Future of DPS hinges on GOP Capitol showdown
Lansing — A yearlong debate over the future of Detroit Public Schools is headed for a showdown between Republican lawmakers over the proliferation of charter schools and the amount of money needed to help the state’s largest district survive.
The $500 million rescue plan for the Detroit district that House Republicans passed around 4 a.m. Thursday contains controversial provisions curtailing union rights and imposing tougher anti-strike measures in response to school-closing teacher sickouts earlier this week.
The plan is squarely at odds with the Republican-authored Senate package endorsed by Gov. Rick Snyder that would pay off $515 million in DPS debt and give a new debt-free school district another $200 million to cushion against continued declining enrollment.
Senate Majority Leader Arlan Meekhof, R-West Olive, said Thursday the House plan was passed “under duress” and suggested it wouldn’t get out of his chamber.
“We don’t do our best work at 4 in the morning,” Meekhof said.
The Senate Republican plan establishes a Detroit Education Commission to regulate the opening of traditional public and charter schools in the city — something community leaders have requested.
“We need Detroit to buy-in. This has to be Detroit’s solution,” said Sen. Goeff Hansen, the west Michigan Republican who has led the charge to overhaul Detroit’s fractured educational landscape. “Lansing solutions have not been successful.”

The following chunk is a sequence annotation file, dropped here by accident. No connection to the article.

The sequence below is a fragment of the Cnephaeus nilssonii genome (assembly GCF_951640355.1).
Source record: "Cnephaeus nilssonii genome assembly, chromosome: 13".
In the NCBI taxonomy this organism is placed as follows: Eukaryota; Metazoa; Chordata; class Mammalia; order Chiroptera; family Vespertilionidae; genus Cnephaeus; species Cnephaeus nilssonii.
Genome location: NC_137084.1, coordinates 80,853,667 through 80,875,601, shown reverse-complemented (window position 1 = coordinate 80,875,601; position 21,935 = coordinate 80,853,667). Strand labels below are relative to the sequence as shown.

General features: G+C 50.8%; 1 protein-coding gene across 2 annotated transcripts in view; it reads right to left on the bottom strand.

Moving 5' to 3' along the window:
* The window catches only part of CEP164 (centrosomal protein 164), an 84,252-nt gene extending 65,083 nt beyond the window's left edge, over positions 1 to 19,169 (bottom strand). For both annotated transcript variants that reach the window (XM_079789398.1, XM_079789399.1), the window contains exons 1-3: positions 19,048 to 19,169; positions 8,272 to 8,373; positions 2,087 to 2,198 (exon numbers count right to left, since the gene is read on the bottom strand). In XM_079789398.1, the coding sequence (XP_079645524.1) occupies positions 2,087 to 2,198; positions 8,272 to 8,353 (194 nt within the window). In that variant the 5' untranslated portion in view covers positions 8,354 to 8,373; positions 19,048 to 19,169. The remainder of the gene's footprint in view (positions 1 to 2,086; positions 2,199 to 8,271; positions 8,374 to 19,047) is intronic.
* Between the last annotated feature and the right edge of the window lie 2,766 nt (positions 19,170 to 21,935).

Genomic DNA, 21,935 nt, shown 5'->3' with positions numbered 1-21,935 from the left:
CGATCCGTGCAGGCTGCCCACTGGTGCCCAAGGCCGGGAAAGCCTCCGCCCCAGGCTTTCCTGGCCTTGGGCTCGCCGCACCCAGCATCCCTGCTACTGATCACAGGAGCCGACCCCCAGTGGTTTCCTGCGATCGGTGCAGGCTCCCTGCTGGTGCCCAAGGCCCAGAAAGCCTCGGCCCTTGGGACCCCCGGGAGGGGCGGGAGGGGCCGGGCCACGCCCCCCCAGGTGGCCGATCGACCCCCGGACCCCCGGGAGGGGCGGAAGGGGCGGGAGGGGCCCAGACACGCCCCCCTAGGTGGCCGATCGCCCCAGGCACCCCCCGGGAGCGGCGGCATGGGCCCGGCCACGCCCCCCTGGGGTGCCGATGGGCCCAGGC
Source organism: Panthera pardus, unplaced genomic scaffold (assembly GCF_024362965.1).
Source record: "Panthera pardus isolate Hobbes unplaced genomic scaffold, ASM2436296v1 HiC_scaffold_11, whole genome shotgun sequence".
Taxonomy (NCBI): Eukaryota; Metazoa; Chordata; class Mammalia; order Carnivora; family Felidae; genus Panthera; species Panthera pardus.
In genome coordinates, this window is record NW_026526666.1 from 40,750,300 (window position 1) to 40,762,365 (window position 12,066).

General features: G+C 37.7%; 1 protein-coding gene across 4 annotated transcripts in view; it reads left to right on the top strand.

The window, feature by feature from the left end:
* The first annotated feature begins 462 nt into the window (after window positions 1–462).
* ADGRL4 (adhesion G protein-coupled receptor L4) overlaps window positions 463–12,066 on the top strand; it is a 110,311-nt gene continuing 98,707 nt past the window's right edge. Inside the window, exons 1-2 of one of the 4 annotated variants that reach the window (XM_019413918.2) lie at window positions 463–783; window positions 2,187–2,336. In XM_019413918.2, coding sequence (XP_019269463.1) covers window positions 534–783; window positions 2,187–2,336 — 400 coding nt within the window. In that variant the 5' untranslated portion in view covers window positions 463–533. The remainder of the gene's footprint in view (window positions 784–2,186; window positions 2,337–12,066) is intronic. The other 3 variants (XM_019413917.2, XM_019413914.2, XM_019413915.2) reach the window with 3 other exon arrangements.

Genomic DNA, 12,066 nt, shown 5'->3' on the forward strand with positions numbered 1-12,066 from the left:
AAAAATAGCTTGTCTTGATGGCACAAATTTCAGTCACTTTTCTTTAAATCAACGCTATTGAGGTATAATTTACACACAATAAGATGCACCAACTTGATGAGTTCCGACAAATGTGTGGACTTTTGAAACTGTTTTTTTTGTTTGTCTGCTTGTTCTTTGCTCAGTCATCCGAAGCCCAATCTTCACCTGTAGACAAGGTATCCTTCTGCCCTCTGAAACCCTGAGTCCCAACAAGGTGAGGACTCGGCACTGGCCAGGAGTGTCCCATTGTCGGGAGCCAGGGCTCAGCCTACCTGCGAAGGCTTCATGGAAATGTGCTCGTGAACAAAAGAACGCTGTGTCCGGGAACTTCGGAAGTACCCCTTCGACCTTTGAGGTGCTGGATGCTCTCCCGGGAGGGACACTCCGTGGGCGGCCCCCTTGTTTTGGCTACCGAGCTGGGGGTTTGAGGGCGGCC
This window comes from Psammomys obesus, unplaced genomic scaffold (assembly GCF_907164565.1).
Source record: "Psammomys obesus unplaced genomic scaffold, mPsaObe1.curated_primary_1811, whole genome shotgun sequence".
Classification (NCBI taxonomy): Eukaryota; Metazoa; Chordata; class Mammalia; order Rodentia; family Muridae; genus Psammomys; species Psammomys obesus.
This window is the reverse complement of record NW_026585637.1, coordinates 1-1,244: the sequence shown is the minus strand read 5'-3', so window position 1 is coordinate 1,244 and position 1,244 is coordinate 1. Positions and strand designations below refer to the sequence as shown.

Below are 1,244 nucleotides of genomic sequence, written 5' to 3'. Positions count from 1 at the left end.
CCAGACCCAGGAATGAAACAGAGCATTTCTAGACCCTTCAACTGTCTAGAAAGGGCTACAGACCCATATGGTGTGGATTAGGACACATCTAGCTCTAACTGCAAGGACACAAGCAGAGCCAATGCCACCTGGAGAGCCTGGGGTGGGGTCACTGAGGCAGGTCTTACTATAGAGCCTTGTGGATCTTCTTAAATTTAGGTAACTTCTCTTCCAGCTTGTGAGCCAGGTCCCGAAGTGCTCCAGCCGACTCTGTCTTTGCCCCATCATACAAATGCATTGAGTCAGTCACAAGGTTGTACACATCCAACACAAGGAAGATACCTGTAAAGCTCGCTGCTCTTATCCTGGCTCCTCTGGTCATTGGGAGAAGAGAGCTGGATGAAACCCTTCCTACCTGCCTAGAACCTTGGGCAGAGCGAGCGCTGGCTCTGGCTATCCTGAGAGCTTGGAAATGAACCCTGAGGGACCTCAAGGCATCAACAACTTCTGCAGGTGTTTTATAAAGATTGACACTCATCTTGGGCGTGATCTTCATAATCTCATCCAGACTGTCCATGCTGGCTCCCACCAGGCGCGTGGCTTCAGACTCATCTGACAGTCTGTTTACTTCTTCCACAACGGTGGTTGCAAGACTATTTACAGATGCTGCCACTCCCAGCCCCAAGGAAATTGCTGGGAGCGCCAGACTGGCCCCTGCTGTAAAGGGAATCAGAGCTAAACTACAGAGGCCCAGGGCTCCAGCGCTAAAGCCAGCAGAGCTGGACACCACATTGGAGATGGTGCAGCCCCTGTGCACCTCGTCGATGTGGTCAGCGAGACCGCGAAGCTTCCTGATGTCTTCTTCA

If the House or the Senate fails to vote on the other chamber’s DPS package, legislative leaders would likely send negotiations over the Detroit school overhaul to a conference committee.
Steven Rhodes, the interim emergency manager of DPS, called the House plan “an important step in the right direction for Detroit and Detroit’s children.” But he suggested the Senate’s plan would be better for the 45,786-student school system’s long-term viability.
“In order for the new district to be set up for success, it will need the $200 million that was originally advanced in the Michigan Senate’s bill package,” Rhodes said in a statement.
Detroit Mayor Mike Duggan told The Detroit News that the House plan would “end up being a waste of $500 million” without restraints on the number of charter schools in the city.
Duggan said Thursday the House GOP plan continues the state’s track record of “abysmal results” for Detroit children following seven straight years of emergency management.
“Instead of sitting down and working on a transition plan this time, last night was basically ‘throw up your arms and send it back,’ ” the Democratic mayor told reporters. “No reforms in place, not enough money. It’s disappointing.”
House Republicans did not include the commission in their plan after charter schools advocates lobbied heavily against it.
The Great Lakes Education Project, a pro-charter group backed by the powerful DeVos family of west Michigan, contends the commission is part of a broader effort by Duggan and Detroit’s City Council to hinder school choice.